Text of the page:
RangeRecon: New Online Directory for Gun Enthusiasts
Eve Flanigan 12.31.20
Online matchmaking is nothing new, but now there’s a new service to connect gun lovers with the people, places, and things they need. RangeRecon.com is a brand-new resource for the shooting community.
This website is designed as a national clearinghouse for local use, to locate and connect with gun stores, ranges, events, instructors, and firearms education. Like Shot Trackers, the gun records service we recently reported on, Range Recon appears to be targeted at the millions-strong population of new (or relatively new) gun owners. Unlike Shot Trackers, Range Recon is designed to be funded not by the end user, but by the businesses that serve new shooters. In the six weeks or so since I first became acquainted with this website, it’s picked up some well-known national sponsors.
The video/blog learning portions of the site are off to a strong start. There’s a basic introduction to what to expect at indoor ranges, definitions and demos of a few kinds of shooting matches, and some interviews with industry professionals regarding products and competitions.
The range, retailer, and instructor directories are set up on a searchable map. While it would be impossible to check every location against whatever search engine is being used to populate results, it serves as a good place to start a search and get connected to locals who know the real information. The retailer list for my area, for example, appears to use the ATF licensee directory. Most of the parties listed on the results are not public stores. However, a call to any one of them is likely enough to get a new resident or new shooter pointed in the direction of a good retailer. The range listing is accurate for my location and is one of the few that gets the exact location of the public range correct — it’s famously inaccurate on the map of that search engine company sometimes called ‘Big G.’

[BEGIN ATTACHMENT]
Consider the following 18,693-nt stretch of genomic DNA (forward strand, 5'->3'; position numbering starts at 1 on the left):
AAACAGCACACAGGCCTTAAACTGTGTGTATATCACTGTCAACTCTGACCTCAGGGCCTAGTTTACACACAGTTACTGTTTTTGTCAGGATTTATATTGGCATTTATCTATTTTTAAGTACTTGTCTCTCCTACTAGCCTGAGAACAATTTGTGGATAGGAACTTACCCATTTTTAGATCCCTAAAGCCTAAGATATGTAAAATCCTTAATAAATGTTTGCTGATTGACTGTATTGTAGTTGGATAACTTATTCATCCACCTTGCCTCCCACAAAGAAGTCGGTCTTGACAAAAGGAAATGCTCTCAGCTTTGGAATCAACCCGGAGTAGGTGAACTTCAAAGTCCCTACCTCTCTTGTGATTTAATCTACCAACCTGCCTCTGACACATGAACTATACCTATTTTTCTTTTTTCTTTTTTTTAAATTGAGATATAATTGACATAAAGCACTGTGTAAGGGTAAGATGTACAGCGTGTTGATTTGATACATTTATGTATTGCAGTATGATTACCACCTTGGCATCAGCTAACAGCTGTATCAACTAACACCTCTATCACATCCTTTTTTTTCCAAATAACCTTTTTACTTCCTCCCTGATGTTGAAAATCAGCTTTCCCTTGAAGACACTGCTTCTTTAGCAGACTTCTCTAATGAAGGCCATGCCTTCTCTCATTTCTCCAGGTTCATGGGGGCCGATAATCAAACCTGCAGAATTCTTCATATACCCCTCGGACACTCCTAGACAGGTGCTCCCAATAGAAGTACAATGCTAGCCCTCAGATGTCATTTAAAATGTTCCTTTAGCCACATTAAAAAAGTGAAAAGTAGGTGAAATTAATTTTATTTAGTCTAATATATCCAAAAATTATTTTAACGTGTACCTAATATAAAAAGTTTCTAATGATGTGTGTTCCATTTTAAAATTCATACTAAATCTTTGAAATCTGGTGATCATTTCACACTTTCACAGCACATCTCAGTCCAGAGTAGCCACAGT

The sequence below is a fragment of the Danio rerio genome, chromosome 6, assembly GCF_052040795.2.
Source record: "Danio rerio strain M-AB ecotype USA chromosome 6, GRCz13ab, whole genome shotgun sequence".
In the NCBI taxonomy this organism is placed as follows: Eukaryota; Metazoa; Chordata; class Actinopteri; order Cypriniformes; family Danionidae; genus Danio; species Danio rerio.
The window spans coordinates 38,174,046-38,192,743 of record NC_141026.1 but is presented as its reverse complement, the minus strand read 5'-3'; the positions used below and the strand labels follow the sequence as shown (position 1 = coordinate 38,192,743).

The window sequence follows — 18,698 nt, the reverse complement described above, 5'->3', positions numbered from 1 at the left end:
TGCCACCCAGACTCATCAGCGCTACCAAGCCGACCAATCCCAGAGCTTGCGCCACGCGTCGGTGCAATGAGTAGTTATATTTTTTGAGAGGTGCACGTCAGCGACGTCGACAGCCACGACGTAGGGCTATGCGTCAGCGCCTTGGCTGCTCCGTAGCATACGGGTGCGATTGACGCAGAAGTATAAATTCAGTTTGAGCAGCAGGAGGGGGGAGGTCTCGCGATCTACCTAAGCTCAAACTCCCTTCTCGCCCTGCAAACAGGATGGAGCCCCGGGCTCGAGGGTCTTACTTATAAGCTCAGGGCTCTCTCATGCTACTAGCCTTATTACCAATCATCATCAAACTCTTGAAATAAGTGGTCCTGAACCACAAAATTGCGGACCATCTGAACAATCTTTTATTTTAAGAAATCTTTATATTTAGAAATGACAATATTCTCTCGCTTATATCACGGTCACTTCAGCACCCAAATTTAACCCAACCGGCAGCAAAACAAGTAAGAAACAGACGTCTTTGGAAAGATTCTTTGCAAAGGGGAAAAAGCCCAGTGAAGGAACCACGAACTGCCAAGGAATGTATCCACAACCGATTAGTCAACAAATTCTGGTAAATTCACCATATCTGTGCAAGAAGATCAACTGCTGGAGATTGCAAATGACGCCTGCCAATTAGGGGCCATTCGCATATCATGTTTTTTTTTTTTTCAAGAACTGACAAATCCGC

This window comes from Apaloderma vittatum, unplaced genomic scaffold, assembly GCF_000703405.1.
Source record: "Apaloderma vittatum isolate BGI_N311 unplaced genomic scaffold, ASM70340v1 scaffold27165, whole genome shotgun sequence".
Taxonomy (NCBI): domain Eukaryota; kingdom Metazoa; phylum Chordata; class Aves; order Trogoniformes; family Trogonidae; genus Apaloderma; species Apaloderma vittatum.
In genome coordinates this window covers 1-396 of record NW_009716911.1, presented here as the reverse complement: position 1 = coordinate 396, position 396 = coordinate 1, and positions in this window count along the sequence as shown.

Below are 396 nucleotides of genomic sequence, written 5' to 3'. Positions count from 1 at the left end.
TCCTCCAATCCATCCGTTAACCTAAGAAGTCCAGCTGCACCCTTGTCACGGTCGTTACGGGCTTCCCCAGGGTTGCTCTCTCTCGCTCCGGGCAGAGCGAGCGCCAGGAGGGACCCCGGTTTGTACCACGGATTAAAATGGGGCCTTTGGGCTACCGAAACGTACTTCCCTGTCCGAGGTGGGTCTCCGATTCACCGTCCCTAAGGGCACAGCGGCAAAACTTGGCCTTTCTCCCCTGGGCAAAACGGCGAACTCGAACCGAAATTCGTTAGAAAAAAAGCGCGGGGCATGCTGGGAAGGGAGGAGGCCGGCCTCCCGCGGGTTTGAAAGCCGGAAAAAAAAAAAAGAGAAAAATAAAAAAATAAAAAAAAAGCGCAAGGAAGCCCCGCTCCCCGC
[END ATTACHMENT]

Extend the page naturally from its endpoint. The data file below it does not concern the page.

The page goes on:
The instructor directory seems to be based on Range Recon membership. A search of my home area doesn’t produce state-licensed concealed carry or other instructors certified by NRA, US Concealed Carry Association, and the like.
Under “Matches,” the directory fails to yield a listing of area USPSA and SASS groups, which would be the sort of contacts to logically include here. Hopefully the completeness of the service will improve in this regard.
Range Recon is based in Texas, so their “Hunting Leases” directory uses a title that’s specific to the state vernacular. And unless one accepts cookies from the site, the map ALWAYS centers on Dallas. Still, no useful information came up here. Same for the “Women’s Groups” heading, which has me wondering if other sub-groups, i.e. Pink Pistols, as well as clubs without exclusive membership, will want their own special categories in this age where social identity seems to seep into everything. At least for this writer, the shedding of cultural labels and focus on the activity is a prime reason why range time is so enjoyable.
As a new effort to engage and educate newcomers, Range Recon is a good start. Its operators would benefit from providing information up front about what benefits may come from creating an account. Right now, there is no apparent reason for the log-in page. Extending a hand to sponsors and putting them in more prominent locations would surely help sustainability of the site and help users connect to advertisers’ wares. This is a site that needs to develop before it spreads its wings, but has the potential for great reach and influence if done well.